Some thoughts:

* You didn't mention if the colony would be indoors or out, if outdoors a lot of care must be taken to ensure predators cannot access it. This means a sturdy pen that is fully enclosed. Shade is imperative as is protection from wind and rain. If indoors, the colony needs adequate ventilation to help prevent respiratory disease.
* The breeds you mention are small breeds so I would allow at least 5 square feet of space per rabbit. Space will permit the rabbits to spread out if they want to.
* Provide a lot of distractions - toys, tree stumps & branches from safe trees, boxes, my rabbits had a cat tree that they loved to climb. Rabbits will make use of vertical space and can jump quite high from standstill. Change out the distractions periodically for interest.
* Close observation is necessary when first introducing the rabbits. Younger does will probably get along best, but I have successfully introduced mature does into my colony without any problems.
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Re: Ornamental co-ed colony

Post Number:#8  Unread postby Zass » Tue Mar 08, 2016 11:22 pm


AprilW wrote:I'll speak on behalf of colonies: I have kept my herd of breeding/show rabbits (does only) together in a colony for most of the last year. My girls are unrelated, different ages, and even two different breeds, AND they've had litters in the colony. I have experienced no issues. The rabbits WILL establish a hierarchy which will include mounting each other, chasing around, and boxing. Once that is established, my rabbits have gotten on splendidly. They cuddle and groom each other, as well as share nests and take turns nursing kits.

Rabbits that actually fight each other aren't suited to colony living and so it will be important for your friend to have individual cages ready in case the rabbits don't work.


Your harlequins and mine are nice bunnies, I think, and probably well suited to co-habitation. What was your other breed?

I'm reminded of something that happened today. A first time harli doe got grumpy with me for brushing the floor of her pen right next to her 4 day old popples. She growled a little, and then pretended to bite me. It was the gentlest nibble ever. :oops: Her good nature got the better of her, and she didn't have the will to carry through with a real nip. :lol:

I've had mutts and NZ crosses that would freak out lunging and biting as hard as they could at me and whatever they could reach, including the wooden NESTBOX itself, while I was removing it or returning it. Those kinds of high strung does are probably not the best choice for colony buns.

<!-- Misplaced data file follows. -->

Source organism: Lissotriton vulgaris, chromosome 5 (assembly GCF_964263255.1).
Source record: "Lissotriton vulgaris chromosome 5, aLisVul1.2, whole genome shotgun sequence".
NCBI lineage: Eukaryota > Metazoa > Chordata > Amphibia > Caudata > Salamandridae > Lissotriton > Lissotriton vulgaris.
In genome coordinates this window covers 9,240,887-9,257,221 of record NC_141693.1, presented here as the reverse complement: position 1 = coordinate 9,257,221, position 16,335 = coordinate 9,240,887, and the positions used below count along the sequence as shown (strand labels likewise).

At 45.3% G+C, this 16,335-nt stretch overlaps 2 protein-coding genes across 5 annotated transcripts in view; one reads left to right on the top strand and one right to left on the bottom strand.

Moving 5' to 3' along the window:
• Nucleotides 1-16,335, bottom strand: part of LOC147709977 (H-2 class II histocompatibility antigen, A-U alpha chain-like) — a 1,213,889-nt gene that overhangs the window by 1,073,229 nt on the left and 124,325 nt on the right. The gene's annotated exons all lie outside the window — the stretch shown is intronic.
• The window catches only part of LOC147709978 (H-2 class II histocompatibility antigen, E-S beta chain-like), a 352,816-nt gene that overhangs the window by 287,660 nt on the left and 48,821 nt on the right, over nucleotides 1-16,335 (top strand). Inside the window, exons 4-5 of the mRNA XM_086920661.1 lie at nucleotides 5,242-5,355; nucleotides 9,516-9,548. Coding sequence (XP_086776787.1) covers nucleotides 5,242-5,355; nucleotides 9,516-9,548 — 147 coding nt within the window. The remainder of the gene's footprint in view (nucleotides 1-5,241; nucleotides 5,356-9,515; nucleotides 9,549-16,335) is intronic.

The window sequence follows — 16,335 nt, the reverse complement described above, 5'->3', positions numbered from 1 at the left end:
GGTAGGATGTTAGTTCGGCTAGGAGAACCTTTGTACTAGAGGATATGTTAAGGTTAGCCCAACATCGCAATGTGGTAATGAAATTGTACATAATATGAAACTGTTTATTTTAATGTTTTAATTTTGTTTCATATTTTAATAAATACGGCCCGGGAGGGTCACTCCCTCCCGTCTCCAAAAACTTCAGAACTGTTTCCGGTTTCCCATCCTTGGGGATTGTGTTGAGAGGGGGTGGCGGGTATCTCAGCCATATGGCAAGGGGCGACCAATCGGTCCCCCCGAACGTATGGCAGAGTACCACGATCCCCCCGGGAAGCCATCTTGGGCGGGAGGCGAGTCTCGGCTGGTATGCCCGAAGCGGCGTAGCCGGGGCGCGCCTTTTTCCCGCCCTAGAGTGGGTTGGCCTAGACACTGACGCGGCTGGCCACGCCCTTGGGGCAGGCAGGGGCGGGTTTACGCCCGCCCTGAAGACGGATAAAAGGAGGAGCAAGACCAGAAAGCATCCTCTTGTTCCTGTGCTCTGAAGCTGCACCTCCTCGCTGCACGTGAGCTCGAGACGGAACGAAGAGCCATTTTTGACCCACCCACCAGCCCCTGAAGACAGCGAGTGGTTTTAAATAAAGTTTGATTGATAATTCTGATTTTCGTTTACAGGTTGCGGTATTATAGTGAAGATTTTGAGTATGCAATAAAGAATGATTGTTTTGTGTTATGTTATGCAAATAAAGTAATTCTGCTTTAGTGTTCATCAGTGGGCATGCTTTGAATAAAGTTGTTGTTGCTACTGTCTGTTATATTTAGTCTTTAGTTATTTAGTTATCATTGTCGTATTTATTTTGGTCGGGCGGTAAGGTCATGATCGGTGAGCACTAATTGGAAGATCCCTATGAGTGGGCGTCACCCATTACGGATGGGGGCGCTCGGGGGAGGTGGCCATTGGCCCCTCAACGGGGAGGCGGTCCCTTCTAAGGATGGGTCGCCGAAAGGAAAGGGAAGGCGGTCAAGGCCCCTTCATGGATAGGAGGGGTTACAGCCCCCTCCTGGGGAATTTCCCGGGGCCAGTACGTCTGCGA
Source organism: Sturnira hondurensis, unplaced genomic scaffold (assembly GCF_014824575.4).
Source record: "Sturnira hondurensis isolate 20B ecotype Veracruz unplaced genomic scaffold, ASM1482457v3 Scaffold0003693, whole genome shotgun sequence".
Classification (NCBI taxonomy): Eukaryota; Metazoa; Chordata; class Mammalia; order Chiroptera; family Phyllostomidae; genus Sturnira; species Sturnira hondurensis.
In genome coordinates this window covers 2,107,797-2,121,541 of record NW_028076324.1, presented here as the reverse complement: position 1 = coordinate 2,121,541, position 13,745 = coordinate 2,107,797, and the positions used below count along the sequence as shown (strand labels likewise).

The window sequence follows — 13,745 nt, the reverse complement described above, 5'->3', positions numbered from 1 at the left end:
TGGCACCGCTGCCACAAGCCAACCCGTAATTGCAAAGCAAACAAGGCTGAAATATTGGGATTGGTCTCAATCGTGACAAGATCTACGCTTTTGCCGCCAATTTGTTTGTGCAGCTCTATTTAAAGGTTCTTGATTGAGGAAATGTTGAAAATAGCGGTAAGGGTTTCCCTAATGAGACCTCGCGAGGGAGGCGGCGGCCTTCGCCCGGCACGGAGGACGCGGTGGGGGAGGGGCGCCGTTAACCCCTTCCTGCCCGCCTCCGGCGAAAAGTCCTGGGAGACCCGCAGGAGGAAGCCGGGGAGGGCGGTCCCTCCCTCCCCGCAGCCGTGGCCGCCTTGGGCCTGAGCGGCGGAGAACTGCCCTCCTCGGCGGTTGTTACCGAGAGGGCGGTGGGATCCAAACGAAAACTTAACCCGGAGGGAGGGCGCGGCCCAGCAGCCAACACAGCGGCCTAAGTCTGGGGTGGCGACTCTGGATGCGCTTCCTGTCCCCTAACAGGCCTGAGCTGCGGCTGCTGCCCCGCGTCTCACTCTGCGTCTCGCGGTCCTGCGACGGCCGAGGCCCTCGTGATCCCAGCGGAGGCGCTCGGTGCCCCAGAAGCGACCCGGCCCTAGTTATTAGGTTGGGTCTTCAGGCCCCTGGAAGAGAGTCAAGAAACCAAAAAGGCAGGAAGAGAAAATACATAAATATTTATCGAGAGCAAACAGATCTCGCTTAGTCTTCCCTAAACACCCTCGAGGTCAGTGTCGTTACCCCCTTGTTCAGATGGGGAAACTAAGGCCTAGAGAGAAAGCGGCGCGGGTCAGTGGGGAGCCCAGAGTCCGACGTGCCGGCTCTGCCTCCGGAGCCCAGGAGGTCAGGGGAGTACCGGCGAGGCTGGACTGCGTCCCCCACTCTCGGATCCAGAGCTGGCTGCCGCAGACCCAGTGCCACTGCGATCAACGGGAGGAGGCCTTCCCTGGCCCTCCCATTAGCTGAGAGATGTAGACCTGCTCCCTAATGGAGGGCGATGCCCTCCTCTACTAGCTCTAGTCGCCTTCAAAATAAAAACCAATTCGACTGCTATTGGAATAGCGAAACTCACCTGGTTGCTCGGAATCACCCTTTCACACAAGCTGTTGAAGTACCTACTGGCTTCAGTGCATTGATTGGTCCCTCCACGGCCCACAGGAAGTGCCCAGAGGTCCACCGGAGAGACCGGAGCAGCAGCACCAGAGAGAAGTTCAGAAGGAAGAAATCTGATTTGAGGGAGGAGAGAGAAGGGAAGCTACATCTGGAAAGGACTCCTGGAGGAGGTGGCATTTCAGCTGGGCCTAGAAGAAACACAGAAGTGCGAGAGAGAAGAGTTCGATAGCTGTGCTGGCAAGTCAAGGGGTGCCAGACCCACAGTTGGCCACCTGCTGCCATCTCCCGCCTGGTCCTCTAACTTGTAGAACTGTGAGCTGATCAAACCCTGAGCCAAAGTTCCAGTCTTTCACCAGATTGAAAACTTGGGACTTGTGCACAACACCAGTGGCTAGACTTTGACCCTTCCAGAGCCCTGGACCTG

I dunno. Others have had a hard time with does digging kits out of other doe's nests in colonies, and have expressed that a doe having some desire to protect the nest from other buns is a good thing.
If they did that though, they wouldn't be able to share nests and nursing duties.

I think...It must really depend on the individual rabbits you have,.

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Re: Ornamental co-ed colony

Post Number:#9  Unread postby Dood » Wed Mar 09, 2016 7:58 am


Unfortunately the house rabbit society has really pushed the idea that rabbits must have another rabbit for companionship or to "bond" with but that is simply not true in most cases

Many of the pet breed rabbits I rescued in my youth were the wrong gender or ones that failed to "bond" with a new rabbit in the home :( I wish I could say it was the baby rabbit that got booted out but more often than not it was the older rabbit who was re-homed because they became aggressive not only with the new bunny but often with the owner

You can certainly give it a try but please have a back up plan if things don't work out and be prepared to cage each rabbit individually and/or care for them for the next 10 years

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Re: Ornamental co-ed colony

Post Number:#10  Unread postby wamplercathy » Thu Mar 10, 2016 9:05 pm


From what I'm seeing it might be best to get rabbits that have been breed and raised in a social environment. My rabbits have been bred to breed and tolerate human interaction. So I would advice your client to choose carefully. And like others have said have a Plan B. Animals can be unpredictable everything could go great or it could go horribly bad in a second. I believe back up plans are a must.

Best of luck.

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Re: Ornamental co-ed colony

Post Number:#11  Unread postby GBov » Thu Jun 23, 2016 6:41 pm


I once - before I knew better - put four unrelated rabbits into a 4ft by 4ft space. They all did fine for well over a year. Only problem is the two fertile does only had single kits so eventually I culled the lot.

On the other side, I had a buck doe pair colony that turned on one of their own kits and almost killed it.

So, if you have cages set up as back up, put in lots of things to run through, under, over and into and put them in the colony space. Wear gloves so you can separate fighting buns safely. And dont give up, try them with play time every day, getting longer all the time.

Remember rabbits are VERY active at night so just because its working during the day, night can be another matter entirely.